Scholars can debate the origin or actual date of Christmas, but you haven’t seen Christmas in all its contradictions until you’ve seen Santa and his reindeer on a sun-drenched lawn in West L.A. Through a tinted windshield. Imagine if the manger had been on Sunset Boulevard. Or the three wise men had followed a floodlight emanating from a Hollywood premier!

Not to be outdone this season, California’s sun-struck Laguna Beach Jews mounted a Surfboard Menorah from donated surfboards. Where there’s an oy there’s a vey.

From the ridiculous to the sublime: I spent two Christmas Eve’s in Bethlehem. That’s one more than You-Know-Who. The first time was while I was traveling with Elizabeth Taylor, whom I and two others “ditched” for the evening, left behind in a hotel suite in Tel Aviv because she was being such a pain in the ass. If you’re gonna find out who’s naughty or nice, there’s no place like the Church of the Nativity for the holidays. And if you want to go spiritual and festive simultaneously, tingly and tender and roused, Manger Square on Christmas Eve is that memorable place.

On my second Christmas Eve in Bethlehem, I helped escort cast members of “Beverly Hills 90210.” We met with the little town of Bethlehem’s Arab mayor, who had no idea who the actors were. Then they prayed—I saw them.

So this year, all I want for Christmas is national health care. Oh, and a stocking-stuffer—a Christmas sock to stuff in Joe Lieberman’s mouth.

Tuesday, December 15, 2009

A Trojan Horse and A Horse's Ass

We thought they were the decent guys. Maybe they weren’t our candidates, didn’t represent our party or politics, but we gave them this: they were decent.

We know better now. Let’s start with the man most detested by half of the country, Senator Joe Lieberman.

Having flipped on climate control and flopped on Iraq, he’s set his jaundiced sights on health care. “It’s time to get reasonable,” Lieberman declared last Sunday on “Face the Nation,” which CBS should have appropriately renamed “Two-Face the Nation” for him. Reasonable? A member of the Democratic Caucus, he’s threatened to filibuster against health care legislation if it includes a public option, threatened to join Republicans in opposition to legislation expanding Medicare coverage to people ages 55 to 64. What will he think of threatening to do next—outlaw band-aids?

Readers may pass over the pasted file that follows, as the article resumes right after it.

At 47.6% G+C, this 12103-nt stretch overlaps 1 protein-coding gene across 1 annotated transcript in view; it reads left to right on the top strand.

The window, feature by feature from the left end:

He claims to be worried about adding to “tax-payer costs” and the nation’s deficit. How did he manage to be worry free when he supported the war in Iraq?

He claims to listen to his conscience. Since his largest campaign contributions stem from insurance industry sources and industry-affiliated political action committees, that would seem to mean listening to the voices of the people he’s heavily indebted to. He “owes” them. The Independent Senator from Connecticut is anything but independent.

Which brings us back to his membership in the Democratic Caucus. Many in his own party think he’s a Benedict Arnold. Connecticut Representative Rosa DeLauro says, "No one should hold health care hostage, including Joe Lieberman, and I'll say it flat out, I think he ought to be recalled…” Writer Tom Bisky thinks he’s a mole. I think he’s a Trojan Horse. I’m for setting Barney Frank on him.